What is the internal and external conflict in "The Cask of Amontillado"?

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Karen P.L. Hardison | College Teacher | eNotes Employee

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The internal conflict in "The Cask of Amontillado" besets Montresor and may be described as the conflict of character against self, while the external conflict is a subtle one between Montresor and Fortunato and may be described as character against character.

Montresor's internal conflict has two aspects and has developed because he has received an unspecified "thousand injuries" and an insufferable "insult" from Fortunato, who seems completely unaware of (or blindly calloused to) all this injury and insult. One aspect of Montresor's internal conflict concerns bearing with the affront and insult until his "vowed revenge" might be enacted: "I had borne as I best could, but when he ventured upon insult I vowed revenge." The conflict here stems from feigning "good will" and deferring punishment. 

The other aspect of his internal conflict concerns devising the perfect plan of revenge that might deflect any "idea of risk" away from himself: Montresor wanted a plan of such a nature that would ensure he wouldn't get caught: "I must not only punish but punish with impunity." The conflict here comprises thinking, thinking, thinking of the perfect way to punish him and protect himself. Both aspects of Montresor's internal conflict are nicely illustrated by this line:

I continued, as was my wont, to smile in his face, and he did not perceive that my smile now was at the thought of his immolation.

In this conflict, Montresor's internal focus was on bearing up and finding just the right plan to deliver at just the right time in just the right way so as to punish, to be the acknowledged avenger and to escape "retribution" for his deed.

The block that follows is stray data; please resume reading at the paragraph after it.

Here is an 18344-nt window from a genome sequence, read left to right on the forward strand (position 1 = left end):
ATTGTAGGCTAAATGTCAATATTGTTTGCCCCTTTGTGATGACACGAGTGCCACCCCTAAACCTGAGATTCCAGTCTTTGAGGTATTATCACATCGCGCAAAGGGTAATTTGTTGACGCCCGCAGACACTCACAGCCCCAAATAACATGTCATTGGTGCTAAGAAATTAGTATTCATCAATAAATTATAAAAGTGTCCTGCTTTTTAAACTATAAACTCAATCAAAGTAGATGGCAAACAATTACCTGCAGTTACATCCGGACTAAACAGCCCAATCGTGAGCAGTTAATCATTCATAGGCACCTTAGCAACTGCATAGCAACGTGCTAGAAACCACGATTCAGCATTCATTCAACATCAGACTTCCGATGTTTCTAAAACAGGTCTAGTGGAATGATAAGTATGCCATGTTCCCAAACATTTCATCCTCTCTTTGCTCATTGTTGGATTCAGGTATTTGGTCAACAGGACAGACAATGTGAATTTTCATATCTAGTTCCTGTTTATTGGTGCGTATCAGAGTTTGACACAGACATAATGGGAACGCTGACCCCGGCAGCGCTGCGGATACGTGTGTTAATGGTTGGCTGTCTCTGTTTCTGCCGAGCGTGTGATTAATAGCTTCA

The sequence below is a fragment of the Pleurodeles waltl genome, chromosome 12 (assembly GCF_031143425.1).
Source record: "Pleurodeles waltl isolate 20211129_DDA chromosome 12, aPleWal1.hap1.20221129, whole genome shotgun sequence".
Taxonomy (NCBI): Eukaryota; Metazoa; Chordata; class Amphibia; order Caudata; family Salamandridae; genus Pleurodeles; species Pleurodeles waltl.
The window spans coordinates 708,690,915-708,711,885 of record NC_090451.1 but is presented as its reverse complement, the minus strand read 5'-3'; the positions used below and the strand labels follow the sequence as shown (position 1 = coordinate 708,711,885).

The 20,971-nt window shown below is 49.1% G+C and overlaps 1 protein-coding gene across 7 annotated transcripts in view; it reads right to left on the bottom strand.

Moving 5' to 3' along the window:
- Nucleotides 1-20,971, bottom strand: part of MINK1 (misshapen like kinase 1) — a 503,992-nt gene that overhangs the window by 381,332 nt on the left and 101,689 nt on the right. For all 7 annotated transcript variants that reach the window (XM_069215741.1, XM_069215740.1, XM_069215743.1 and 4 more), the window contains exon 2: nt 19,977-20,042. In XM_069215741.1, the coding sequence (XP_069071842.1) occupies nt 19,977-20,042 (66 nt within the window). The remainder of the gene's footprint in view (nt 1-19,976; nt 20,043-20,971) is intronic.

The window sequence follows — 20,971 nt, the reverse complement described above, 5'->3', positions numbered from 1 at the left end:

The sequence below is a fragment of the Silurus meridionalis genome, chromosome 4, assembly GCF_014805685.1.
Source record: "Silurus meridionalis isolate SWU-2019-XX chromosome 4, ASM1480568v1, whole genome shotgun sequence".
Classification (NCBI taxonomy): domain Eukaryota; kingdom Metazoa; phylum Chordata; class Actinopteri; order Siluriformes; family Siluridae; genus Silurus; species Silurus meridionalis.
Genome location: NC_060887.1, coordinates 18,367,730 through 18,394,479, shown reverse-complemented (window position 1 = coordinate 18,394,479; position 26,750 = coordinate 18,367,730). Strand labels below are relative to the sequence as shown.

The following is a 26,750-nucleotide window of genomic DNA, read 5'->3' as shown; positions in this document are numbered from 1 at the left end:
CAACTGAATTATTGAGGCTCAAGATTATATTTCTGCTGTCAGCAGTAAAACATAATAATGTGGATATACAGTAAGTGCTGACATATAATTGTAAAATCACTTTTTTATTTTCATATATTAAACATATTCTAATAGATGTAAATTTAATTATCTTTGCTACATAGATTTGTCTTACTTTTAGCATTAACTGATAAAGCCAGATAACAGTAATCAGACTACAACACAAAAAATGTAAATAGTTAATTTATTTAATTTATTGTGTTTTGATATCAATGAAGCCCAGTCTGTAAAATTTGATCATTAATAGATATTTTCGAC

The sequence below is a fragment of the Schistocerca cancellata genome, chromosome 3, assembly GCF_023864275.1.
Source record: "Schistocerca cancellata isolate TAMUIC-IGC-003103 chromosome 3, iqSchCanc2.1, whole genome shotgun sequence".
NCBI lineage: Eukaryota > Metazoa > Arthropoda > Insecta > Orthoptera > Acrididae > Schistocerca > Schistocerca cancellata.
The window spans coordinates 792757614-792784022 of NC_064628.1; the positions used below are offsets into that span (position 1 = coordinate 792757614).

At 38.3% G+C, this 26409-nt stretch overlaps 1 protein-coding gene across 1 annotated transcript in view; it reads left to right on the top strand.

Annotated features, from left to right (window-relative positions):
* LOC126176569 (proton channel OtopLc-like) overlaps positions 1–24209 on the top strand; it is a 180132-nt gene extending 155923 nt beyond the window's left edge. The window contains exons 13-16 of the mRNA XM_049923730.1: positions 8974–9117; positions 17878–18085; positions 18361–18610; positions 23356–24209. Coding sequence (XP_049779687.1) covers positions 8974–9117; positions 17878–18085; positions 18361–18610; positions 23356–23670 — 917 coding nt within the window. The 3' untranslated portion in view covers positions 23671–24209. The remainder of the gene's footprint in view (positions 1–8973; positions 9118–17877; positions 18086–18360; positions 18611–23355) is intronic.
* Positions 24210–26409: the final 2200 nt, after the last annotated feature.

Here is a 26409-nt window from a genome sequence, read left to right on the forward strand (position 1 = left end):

A wrong is unredressed when retribution overtakes its redresser. It is equally unredressed when the avenger fails to make himself felt as such to him who has done the wrong.  

Montresor's external conflict, the subtle conflict between Montresor and Fortunato, was subtle because Montresor must keep up the subterfuge of "good will" so that he might win Fortunato's cooperation in his plan of vengeance. The plan necessitated luring Fortunato, under the guise of friendship, to a deep, dark place of entombment where Montresor could ridicule Fortunato (with the proffered Amontillado) and be rid of him in a manner that would properly assuage his desire for vengeance after having been wronged. That plan, the story tells us, was to wall Fortunato up alive, then walk away as his own "heart grew sick on account of the dampness of the catacombs." In one stroke, Montresor has thus conquered his foe and his external conflict.

I forced the last stone into its position; I plastered it up. Against the new masonry I re-erected the old rampart of bones.

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